A quick listen to most radio stations reveals a general lack of variation among songs played with current hits and popular classics dominating modern airwaves—but there are clear reasons why.
“Overplaying is a huge problem,” Nick Pannes said, “constantly playing the same songs over and over again not only limits the amount of songs you get to hear, but it also makes good songs turn bad really fast.”
Most people would prefer a wider range of music to be broadcasted on popular stations, but corporate control restricts playlists to only the most popular songs and strips away the previously-held freedom to choose what is played from Disc Jockeys. The unfairness of this common action is obvious to all, but widespread action against such practices has not been taken.
“DJs should definitely be able to choose what they want play, as long as it’s what other people want to hear,” Anna Faivre said.
A big reason for these issues is the exorbitant prices all recording artists or bands are forced to pay for airplay, often the only way to gain exposure in a wider audience. Struggling acts have a hard time making profits without hedging their bets on the often unreliable or preoccupied stations that exist today.
“Stations have to make a profit, but if [artists] do have to pay, it shouldn’t be as much as it is now,” Pannes said, “they shouldn’t be throwing out all of their money to get a song out there on the radio.”
The large amounts of time devoted to advertising are cause for complaints by many interviewees, but the problem is hardly new; one listen to a show from any time confirms that extended ads have been a fixture of radio for decades.
“Hearing hosts shamelessly endorse a product they don’t even use or run an annoying jingle for a big company makes radio that much more unattractive to the common listener,” Carole Hennig said.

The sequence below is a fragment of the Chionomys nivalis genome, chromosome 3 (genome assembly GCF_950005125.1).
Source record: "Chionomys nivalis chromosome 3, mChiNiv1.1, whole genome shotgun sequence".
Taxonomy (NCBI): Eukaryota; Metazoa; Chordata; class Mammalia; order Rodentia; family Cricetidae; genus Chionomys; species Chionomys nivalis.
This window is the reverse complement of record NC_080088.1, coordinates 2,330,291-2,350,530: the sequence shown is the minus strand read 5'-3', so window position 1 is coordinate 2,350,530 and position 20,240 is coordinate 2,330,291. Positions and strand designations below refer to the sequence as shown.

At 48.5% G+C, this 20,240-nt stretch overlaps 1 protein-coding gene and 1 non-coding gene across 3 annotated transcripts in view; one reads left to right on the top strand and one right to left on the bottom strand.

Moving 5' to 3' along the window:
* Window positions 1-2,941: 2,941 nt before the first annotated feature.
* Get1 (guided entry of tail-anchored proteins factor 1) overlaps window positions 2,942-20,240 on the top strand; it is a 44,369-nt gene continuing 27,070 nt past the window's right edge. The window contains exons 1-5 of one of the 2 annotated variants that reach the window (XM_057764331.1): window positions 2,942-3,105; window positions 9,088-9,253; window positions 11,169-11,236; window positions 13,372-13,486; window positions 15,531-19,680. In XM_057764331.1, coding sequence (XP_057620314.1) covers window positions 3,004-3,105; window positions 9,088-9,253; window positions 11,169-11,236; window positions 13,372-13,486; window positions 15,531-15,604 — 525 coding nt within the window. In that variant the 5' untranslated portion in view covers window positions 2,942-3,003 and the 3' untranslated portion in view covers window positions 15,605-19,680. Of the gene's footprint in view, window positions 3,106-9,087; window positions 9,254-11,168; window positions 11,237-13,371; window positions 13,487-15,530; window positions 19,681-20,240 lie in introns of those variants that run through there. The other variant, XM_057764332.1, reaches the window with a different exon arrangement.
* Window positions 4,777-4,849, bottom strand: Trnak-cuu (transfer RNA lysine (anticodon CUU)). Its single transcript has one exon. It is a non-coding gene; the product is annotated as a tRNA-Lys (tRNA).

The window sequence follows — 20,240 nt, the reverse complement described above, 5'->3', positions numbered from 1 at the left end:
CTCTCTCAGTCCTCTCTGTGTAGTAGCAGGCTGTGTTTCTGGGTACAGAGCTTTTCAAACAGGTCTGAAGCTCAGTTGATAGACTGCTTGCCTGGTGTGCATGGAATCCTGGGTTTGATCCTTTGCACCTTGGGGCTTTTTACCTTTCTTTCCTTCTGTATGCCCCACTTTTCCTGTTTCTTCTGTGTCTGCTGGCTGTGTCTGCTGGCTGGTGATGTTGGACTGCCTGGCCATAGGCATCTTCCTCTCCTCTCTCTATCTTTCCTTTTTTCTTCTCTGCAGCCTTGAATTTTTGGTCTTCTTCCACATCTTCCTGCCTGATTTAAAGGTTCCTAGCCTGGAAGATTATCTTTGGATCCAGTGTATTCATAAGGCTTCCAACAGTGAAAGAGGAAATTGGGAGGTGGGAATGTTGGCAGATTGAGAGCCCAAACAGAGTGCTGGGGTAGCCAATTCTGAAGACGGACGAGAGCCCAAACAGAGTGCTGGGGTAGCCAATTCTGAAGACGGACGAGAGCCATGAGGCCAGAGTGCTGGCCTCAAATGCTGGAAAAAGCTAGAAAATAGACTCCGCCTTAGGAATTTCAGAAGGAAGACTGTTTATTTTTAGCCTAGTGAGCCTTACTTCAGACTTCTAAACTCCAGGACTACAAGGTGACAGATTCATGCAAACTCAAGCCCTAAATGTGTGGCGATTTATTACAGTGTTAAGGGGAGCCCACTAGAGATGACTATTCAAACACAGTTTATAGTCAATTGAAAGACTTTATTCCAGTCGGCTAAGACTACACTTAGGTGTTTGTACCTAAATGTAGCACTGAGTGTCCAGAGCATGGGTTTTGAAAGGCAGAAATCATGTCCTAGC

Careers in broadcasting currently seem to attract few young people, the ever-increasing restrictions on those in the industry being an equally large deterrent as the monotonous and technological aspects of the jobs. Without support from new generations, the now common entertainment outlet may not survive in future decades.
“It honestly doesn’t seem like it would be a fun job anymore,” Veronica Johnson said, “less freedom would probably make the boring parts even worse.”
Success in the music industry as a whole is often defined by hit singles, so whether the common consumer knows it or not, radio stations and the corporations that control them have massive bearing on an important source of entertainment.
“Performers should combine what’s popular with their personal taste to find success, because a good balance between the two benefits both parties. The song will be more likely to get played, and the artist stays true to the music they want to create,” Mason Mohon said.
The picture created by testimony from students is largely negative, but not all changes in radio are bad; corporate control ensures quality control, employee salaries are higher than ever, and DJ’s have access to excellent equipment- possible because of higher budgets than private stations could afford. Many problems are still present, but one must consider both sides of the issue before casting judgement upon an important component of western society that, ultimately, still keeps the majority of its consumers happy.
Written by William Johnson
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